Taycan Charge 440kW+ Porsche drops details on incoming Tesla hunter. Porsche’s incoming Taycan will be an all-electric four-door boasting in excess of 440kW and a 0-100km/h time “well under 3.5 seconds”.
The German automaker has outlined the initial specs of its Taycan sports car as it braces for what will be its first all-electric model. Details are few, but information from our European correspondent, Georg Kacher, who has driven both the Mission E and Cross Turismo prototypes, fills in a lot of gaps. Porsche has confirmed the top-spec Taycan will feature two “permanently excited electric motors”, one on each axle. Porsche’s acronym for the motors is PSM, which may get confusing as that’s currently its acronym for stability control. Nonetheless, the power is sufficient to propel the Taycan to 200km/h in “under 12 seconds”.
It’s here that engineering and marketing clash as according to Kacher’s Porsche sources, the flagship Taycan will be badged Turbo, an unusual name for a car that not only lacks a turbocharger, but any form of combustion engine. Presumably, the move is aimed at easing high-end customers accustomed to purchasing a 911/Cayenne/Panamera Turbo into electric ownership. It will sit above the Carrera and Carrera S.
The entry-level Taycan Carrera is expected to be rear-drive. Two specs of rear-drive PSM will be available – 240kW/320Nm and 320kW/550Nm – while the front wheels are powered by an independent PSM developing 160kW/300Nm, though 440Nm is said to be available in short bursts. Modelspecific outputs have not yet been confirmed, but we’d speculate the base Carrera will use the rear performance motor, the Carrera S the standard rear motor assisted by the front, and the Turbo both motors at outputs potentially as high as 480kW/850Nm.
The 800-volt battery pack delivers a range of around 500km and Porsche claims that 400km of that can be recouped in 15 minutes when connected to an 800V charger. Such chargers are currently few and far between, but as part of a six billion euro investment in electrification between now and 2022, in a rare example of co-operation, Porsche has formed a joint venture, dubbed ‘Ionity’, with rivals BMW, Daimler, Ford and its fellow VAG stablemate Audi to construct 400 fast-charging stations across Europe by 2020.
Speaking of Audi, its electrification strategy is closely aligned with Porsche’s. An all-electric supercar dubbed the PB18 e-tron (teased in the below right image) will be revealed at Laguna Seca on August 23, but our information is that it’s unlikely to make production in the short-term. Instead, Audi will build its own version of the Taycan based on the Porsche underpinnings, dubbed the J1 platform. Due late 2019, Audi’s version should be identical mechanically as the engineering concept has been frozen, however, with Audi-specific styling inside and out.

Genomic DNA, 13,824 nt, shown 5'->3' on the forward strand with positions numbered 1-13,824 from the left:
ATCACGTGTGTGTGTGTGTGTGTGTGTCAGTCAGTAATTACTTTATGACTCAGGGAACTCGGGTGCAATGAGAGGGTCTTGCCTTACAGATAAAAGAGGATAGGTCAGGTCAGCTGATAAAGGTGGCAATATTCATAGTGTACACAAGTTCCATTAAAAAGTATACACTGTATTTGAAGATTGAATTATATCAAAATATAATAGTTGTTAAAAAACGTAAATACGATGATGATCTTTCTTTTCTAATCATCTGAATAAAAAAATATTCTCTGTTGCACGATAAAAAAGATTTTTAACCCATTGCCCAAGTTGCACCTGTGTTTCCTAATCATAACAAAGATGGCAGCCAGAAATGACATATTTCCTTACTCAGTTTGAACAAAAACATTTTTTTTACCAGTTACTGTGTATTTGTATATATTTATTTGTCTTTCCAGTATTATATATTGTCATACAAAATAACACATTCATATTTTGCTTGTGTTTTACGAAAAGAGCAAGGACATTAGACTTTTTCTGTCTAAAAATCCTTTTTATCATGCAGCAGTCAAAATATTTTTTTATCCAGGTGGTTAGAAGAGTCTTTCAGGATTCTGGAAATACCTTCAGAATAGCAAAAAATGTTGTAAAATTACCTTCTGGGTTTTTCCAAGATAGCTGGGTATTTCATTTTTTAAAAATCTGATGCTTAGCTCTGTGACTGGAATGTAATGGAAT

Porsche is reportedly also responsible for the Volkswagen Group’s SAZ platform, which stands for ‘sports car architecture of the future’. Capable of supporting internal combustion, plug-in hybrid and pure-electric drivetrains, it is expected to underpin the majority of the Volkswagen Group’s next-generation sports cars, including the future Audi TT and Porsche Boxster/Cayman. Its arrival date is still unclear, but isn’t expected before 2025. – SN/GK
ABOVE Taycan designed to transport four in speed and comfort, but not silence, as an audio generator is said to mimic a switchable exhaust.
SUPERCARS, BATTERIES INCLUDED
2012 Mercedes-AMG SLS Electric Drive
An early foray into all-electric supercars, but less than 100 were sold. Produced 552kW/1000Nm but range was limited to a maximum of 250km.
2016 Nio EP9
As quick as a GT2 RS around the Nurburgring (it’s the EV record holder, albeit using slicks) thanks to 1000kW of electric power. Just 16 to be built.
2017 Vanda Dendrobium
Singaporean supercar lent credence by the involvement of Williams Advanced Engineering. Production not yet confirmed, but it works.
2017 Jaguar E-Type Zero
Arguably more controversial than any supercar is the trend of converting revered classics to electric drive, typified by Jag’s EV E-Type.
2020 Rimac C_Two
The figures (1408kW, 0-100km/h 1.97sec, 0-300km/h 11.8sec) are science fiction, but Rimac has proven the tech and has 150 orders.